Penalties:  As a master of his craft, the stone mason must put maximum skill ranks into Craft (stonemasonry) and Knowledge (architecture & engineering).  Additionally, while he has a keen eye when it comes to judging the quality of stone, he lacks the broader knowledge of the value of other goods.  He takes a -2 penalty to all Appraise checks that do not deal specifically with judging the value of stone used in construction.

Skills:  Appraise, Balance, Climb, Concentration, Craft (draftsmanship), Craft (stonemasonry), Handle Animal, Knowledge (architecture & engineering), Knowledge (history), Use Rope

Options: A more artistic stone mason may wish to trade Craft (draftsmanship) for Craft (sculpture) and Handle Animal (which a typical stone mason uses to coax draft animals to pull heavy amounts of stone to the worksite) for Knowledge (fine arts) (this skill is explained in The Quintessential Aristocrat).  Stone masons who build religious monuments may wish to trade out Knowledge (history) for Knowledge (religion).

That's all for today, everyone. Thanks for reading and commenting. 


Hanging: Home office (laptop)
Drinking: Tap water
Listening: "Nardis" from "The Legendary Bill Evans Trio: The 1960 Birdland Sessions" 


2 comments:

  1. Finally got a few minutes to read this - very cool!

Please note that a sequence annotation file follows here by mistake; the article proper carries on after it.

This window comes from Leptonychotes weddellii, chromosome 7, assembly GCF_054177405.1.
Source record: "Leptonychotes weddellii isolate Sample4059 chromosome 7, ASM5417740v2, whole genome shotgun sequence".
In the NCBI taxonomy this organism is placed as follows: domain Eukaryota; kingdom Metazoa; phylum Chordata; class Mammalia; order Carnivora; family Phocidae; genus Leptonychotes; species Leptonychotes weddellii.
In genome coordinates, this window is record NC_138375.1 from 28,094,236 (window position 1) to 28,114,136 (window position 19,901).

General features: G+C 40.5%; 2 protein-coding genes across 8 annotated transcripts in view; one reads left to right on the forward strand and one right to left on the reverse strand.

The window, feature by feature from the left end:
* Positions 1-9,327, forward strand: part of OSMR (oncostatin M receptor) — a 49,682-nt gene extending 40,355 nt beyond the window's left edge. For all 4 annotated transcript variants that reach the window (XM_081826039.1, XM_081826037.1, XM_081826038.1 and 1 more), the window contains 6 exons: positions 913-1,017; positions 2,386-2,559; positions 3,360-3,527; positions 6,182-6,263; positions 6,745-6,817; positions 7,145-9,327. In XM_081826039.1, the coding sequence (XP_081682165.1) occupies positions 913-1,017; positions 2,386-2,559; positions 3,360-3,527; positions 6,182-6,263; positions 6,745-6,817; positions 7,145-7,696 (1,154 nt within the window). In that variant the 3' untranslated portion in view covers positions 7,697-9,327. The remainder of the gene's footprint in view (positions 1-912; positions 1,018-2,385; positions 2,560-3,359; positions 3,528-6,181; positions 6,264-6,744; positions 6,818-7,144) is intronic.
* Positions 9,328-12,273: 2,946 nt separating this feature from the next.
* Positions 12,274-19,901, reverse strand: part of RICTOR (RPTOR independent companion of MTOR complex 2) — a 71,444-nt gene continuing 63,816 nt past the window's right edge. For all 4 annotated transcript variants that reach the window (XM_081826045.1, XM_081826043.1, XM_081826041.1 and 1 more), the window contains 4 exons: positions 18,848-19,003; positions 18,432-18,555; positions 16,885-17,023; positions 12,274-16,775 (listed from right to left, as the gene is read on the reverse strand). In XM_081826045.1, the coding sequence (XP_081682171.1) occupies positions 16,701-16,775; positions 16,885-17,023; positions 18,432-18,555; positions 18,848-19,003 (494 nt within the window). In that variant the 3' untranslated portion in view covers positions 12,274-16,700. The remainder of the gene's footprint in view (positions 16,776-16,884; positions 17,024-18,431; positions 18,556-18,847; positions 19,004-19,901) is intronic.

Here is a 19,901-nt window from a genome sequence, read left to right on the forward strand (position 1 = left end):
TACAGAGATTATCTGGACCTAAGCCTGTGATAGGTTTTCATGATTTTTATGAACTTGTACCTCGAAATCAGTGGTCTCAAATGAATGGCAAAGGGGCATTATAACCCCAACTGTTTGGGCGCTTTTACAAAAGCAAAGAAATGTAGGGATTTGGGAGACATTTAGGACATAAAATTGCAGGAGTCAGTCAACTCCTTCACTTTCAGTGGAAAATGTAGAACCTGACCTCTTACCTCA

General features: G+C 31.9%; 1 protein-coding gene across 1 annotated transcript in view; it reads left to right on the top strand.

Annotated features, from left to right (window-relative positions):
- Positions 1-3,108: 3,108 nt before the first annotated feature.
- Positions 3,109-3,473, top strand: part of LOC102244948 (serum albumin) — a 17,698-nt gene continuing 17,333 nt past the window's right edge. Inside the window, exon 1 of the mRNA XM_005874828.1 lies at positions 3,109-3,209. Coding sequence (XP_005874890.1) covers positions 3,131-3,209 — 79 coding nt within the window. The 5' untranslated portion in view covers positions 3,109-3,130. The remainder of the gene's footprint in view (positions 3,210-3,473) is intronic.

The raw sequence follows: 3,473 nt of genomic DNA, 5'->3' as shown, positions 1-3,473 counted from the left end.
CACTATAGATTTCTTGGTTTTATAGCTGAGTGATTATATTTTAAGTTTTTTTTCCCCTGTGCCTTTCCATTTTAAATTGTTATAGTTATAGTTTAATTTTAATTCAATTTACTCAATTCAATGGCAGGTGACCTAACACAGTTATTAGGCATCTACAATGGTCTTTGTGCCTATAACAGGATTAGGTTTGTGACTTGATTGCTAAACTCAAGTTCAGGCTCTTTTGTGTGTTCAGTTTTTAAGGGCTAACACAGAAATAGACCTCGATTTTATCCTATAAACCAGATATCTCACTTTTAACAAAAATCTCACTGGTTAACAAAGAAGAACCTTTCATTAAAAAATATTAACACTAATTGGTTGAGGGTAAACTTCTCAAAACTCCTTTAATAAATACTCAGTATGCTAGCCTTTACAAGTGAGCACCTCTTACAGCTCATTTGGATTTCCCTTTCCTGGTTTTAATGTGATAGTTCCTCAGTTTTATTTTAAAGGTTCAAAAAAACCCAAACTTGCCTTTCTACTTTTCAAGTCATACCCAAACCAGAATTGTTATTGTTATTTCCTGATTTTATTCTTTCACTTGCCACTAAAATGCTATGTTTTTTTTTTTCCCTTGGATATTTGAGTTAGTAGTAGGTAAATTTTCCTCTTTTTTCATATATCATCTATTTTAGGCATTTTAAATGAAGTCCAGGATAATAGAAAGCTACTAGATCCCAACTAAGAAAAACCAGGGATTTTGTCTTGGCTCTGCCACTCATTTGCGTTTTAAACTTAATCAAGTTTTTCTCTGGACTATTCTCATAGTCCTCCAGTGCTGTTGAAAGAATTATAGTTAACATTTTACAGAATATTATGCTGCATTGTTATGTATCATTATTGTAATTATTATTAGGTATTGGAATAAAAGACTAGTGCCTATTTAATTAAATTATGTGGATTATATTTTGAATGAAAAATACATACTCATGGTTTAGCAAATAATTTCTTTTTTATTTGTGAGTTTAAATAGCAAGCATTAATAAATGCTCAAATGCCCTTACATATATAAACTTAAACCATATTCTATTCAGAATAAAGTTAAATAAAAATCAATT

I definitely like the rule-lite vs. rules crunchy format. I used to be all about the crunch, but as I get older I find I also get lazier. Rules lite means less work for me, which is always good. :D (It also plays better with the improvisational method I use to run my games - the less structure to get in the way of the immersion I'm creating as a DM, the better!)

    Also glad to see the doxy made the cut! Thank you!

    ReplyDelete
    Replies
    1. Ha! Thanks! I had to implement a new "moderation" factor on my comments because I keep getting spammed by some Indonesian gambling site! So, I didn't see that this was awaiting moderation.

      Yeah, I definitely like the rules-light approach as well as I'm getting older. In terms of total hours of play, I've played more 3.0/3.5/Pathfinder than anything else, and probably know that system better than any other, but in terms of being creative and developing new content, I'm finding it more fun to do so with games like OSE now.

      More content coming... I just posted an Inventor class for OSE-B/X and LotFP!

      Cheers!

      Delete

Related Posts Plugin for WordPress, Blogger...